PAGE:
Wilkinson, to be sure, expressly disagreed with his co-author’s analysis of whether the “spirit of the Constitution” might harbor a right to homosexual activity. “Should the state be constitutionally required to abandon an ancient sanction, when abandonment might in time lead to increasing, although statistically unpredictable defections from heterosexual behavior and traditional family life?” the authors asked. “On the answer to this last question the authors have been unable to agree. Mr. Wilkinson would uphold the state’s interest in the preservation of the traditional family; Mr. White would desire stronger empirical proof that the state interest is truly put in jeopardy by homosexual practices among consenting adults. Both authors acknowledge the intuitive elements in their judgments.”
But Wilkinson and White’s joint analysis of abortion is eye-opening. “The right to procreate also suggests a right not to procreate….,” they wrote. “Only in Roe v. Wade, however, did the right not to procreate gain firm recognition as a lifestyle decision. In upholding the right to abortion, the Court recognized that an unwanted child might create a ‘distressful life and future,’ with psychological, physical, and financial burdens for the woman concerned. Although Roe has been severely criticized, the decision is not an illogical extension of the Court’s earlier decisions in matters of intimate association. Indeed, if procreation is labeled a constitutional right, it may imply a full freedom of negative choice, in the same sense that marriage implies a full choice not to marry, voting not to vote, and travel to remain at home. For the constitutional right of procreation can hardly be fundamental if one is compelled to exercise it.”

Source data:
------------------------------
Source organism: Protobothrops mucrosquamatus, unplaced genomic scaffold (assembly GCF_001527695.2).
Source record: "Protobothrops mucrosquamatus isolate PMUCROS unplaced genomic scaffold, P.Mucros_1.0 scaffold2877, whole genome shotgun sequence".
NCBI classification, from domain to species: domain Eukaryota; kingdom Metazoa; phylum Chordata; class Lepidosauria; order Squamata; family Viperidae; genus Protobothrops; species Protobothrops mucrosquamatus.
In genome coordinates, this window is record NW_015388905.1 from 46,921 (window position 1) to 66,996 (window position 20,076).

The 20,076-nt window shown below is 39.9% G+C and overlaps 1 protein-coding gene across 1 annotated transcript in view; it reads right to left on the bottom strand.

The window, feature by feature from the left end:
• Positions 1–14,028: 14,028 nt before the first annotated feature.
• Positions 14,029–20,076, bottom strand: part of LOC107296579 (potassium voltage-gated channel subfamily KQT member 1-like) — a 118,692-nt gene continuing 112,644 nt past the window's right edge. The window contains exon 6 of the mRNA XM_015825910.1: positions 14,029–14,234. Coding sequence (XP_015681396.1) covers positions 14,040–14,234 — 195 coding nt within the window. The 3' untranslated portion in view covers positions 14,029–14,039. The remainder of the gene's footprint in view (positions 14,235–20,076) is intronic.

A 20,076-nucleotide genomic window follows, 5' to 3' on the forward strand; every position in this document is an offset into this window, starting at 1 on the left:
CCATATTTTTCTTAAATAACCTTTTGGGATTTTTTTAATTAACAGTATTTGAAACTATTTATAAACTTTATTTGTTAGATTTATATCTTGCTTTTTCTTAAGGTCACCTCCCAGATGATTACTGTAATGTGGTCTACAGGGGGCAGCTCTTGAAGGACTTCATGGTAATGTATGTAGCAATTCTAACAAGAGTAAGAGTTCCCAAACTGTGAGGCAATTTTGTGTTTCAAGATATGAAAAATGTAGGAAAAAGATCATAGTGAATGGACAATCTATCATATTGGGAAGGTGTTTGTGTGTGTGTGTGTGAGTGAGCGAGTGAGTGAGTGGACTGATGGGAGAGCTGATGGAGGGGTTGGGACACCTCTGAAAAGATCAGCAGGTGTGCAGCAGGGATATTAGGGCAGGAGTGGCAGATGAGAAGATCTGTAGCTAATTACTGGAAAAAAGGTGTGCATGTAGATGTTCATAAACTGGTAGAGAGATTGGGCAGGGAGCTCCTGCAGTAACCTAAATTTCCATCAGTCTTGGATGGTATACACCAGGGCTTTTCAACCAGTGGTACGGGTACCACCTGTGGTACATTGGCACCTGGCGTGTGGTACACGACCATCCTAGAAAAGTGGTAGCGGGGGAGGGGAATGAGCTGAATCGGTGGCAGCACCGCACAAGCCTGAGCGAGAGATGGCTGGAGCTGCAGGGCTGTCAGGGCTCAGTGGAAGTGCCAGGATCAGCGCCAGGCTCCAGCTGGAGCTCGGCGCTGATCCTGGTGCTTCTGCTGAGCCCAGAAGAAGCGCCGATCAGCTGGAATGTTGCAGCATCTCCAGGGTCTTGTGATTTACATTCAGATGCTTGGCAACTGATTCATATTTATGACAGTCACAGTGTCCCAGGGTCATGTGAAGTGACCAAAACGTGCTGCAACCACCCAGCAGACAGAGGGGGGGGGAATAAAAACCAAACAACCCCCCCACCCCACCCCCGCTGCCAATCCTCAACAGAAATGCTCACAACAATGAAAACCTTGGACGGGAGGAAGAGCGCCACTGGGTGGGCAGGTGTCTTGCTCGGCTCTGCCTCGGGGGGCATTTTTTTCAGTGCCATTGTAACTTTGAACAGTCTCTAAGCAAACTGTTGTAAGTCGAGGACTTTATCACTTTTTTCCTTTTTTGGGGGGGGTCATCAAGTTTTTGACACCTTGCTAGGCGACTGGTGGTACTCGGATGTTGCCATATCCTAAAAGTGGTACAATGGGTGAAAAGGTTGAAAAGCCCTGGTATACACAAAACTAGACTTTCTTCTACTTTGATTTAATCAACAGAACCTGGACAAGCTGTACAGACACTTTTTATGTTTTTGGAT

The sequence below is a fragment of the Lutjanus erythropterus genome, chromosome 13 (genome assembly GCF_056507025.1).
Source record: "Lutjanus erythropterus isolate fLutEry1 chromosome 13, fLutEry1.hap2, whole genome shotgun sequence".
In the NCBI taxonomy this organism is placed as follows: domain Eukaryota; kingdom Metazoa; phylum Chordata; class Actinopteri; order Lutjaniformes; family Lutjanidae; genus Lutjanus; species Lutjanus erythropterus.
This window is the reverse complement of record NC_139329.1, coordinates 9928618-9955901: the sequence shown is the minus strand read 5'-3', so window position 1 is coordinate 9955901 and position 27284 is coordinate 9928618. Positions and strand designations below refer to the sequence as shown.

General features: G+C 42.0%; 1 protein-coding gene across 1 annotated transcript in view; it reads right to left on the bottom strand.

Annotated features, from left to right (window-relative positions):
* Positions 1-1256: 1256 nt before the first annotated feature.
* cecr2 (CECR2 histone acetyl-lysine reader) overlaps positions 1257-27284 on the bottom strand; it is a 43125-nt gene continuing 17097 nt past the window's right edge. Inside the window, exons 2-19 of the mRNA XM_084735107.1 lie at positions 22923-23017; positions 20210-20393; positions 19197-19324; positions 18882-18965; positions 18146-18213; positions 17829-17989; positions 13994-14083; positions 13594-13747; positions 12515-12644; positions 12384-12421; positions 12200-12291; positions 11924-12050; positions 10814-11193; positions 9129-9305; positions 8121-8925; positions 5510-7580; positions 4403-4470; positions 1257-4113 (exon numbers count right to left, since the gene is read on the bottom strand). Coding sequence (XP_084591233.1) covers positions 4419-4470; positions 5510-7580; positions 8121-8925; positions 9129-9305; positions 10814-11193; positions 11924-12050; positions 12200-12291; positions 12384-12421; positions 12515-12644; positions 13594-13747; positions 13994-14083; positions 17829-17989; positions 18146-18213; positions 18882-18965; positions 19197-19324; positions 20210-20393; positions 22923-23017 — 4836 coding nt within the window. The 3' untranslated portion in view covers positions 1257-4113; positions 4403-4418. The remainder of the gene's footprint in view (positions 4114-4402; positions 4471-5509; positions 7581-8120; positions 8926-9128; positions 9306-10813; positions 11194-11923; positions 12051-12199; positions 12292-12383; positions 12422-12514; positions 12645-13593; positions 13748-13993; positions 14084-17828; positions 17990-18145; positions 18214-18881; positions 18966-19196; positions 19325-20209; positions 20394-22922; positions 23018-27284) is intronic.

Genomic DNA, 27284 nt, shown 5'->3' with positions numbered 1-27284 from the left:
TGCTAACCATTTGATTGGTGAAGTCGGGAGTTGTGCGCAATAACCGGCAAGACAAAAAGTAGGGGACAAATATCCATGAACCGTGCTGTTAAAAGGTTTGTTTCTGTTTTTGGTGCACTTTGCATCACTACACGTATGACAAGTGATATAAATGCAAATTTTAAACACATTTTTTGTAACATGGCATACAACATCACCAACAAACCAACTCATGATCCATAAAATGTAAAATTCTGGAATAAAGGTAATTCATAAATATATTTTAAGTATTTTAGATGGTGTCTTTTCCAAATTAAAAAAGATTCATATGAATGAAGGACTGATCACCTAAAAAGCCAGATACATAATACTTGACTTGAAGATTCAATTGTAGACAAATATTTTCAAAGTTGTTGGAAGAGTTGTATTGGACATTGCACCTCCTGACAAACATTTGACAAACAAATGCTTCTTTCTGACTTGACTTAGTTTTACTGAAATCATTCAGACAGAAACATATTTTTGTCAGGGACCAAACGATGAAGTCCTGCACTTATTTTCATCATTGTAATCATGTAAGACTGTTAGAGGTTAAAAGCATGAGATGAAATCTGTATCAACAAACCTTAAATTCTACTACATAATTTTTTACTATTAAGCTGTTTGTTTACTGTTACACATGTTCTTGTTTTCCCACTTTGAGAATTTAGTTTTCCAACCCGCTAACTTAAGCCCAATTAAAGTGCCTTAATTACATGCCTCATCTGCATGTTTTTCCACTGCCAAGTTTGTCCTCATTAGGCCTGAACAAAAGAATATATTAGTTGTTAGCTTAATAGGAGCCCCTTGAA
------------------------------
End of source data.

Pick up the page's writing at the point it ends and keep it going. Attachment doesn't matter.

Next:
Where does Wilkinson stand on Roe today? Some conservatives might optimistically point to his 1998 concurrence upholding Virginia’s parental notification law. But it doesn’t criticize Roe. Virginia’s law, Wilkinson wrote, “imposes only the mildest form of regulation upon the fundamental constitutional right to terminate an unwanted pregnancy….If the act were a consent statute or otherwise imposed more onerous burdens on the abortion right, we would have a very different case.”
If the list of those Bush would risk with “deistic power” for lifelong tenure on the U.S. Supreme Court is long enough to include Wilkinson, it needs to be shortened.